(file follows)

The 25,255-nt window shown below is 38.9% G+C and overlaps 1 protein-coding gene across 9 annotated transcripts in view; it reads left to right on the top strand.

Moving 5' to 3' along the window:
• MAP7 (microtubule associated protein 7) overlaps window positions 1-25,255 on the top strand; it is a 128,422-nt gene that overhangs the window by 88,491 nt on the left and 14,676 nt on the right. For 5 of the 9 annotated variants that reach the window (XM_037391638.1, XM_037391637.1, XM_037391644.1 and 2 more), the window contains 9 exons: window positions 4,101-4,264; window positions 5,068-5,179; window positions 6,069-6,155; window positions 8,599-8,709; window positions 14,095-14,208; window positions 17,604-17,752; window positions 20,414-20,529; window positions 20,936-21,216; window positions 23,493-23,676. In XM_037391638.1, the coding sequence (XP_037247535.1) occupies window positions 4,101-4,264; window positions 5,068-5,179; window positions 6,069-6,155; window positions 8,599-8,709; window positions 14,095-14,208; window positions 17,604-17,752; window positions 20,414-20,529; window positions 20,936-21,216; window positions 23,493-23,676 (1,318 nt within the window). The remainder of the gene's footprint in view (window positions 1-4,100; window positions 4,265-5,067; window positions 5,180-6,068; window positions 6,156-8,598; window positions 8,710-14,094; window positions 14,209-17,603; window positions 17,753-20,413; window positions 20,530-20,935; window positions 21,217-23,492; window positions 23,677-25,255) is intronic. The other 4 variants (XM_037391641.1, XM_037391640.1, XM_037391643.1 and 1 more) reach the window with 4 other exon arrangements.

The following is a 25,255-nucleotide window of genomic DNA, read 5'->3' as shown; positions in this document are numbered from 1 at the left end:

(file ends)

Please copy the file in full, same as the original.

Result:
The 25,255-nt window shown below is 38.9% G+C and overlaps 1 protein-coding gene across 9 annotated transcripts in view; it reads left to right on the top strand.

Moving 5' to 3' along the window:
• MAP7 (microtubule associated protein 7) overlaps window positions 1-25,255 on the top strand; it is a 128,422-nt gene that overhangs the window by 88,491 nt on the left and 14,676 nt on the right. For 5 of the 9 annotated variants that reach the window (XM_037391638.1, XM_037391637.1, XM_037391644.1 and 2 more), the window contains 9 exons: window positions 4,101-4,264; window positions 5,068-5,179; window positions 6,069-6,155; window positions 8,599-8,709; window positions 14,095-14,208; window positions 17,604-17,752; window positions 20,414-20,529; window positions 20,936-21,216; window positions 23,493-23,676. In XM_037391638.1, the coding sequence (XP_037247535.1) occupies window positions 4,101-4,264; window positions 5,068-5,179; window positions 6,069-6,155; window positions 8,599-8,709; window positions 14,095-14,208; window positions 17,604-17,752; window positions 20,414-20,529; window positions 20,936-21,216; window positions 23,493-23,676 (1,318 nt within the window). The remainder of the gene's footprint in view (window positions 1-4,100; window positions 4,265-5,067; window positions 5,180-6,068; window positions 6,156-8,598; window positions 8,710-14,094; window positions 14,209-17,603; window positions 17,753-20,413; window positions 20,530-20,935; window positions 21,217-23,492; window positions 23,677-25,255) is intronic. The other 4 variants (XM_037391641.1, XM_037391640.1, XM_037391643.1 and 1 more) reach the window with 4 other exon arrangements.

The following is a 25,255-nucleotide window of genomic DNA, read 5'->3' as shown; positions in this document are numbered from 1 at the left end: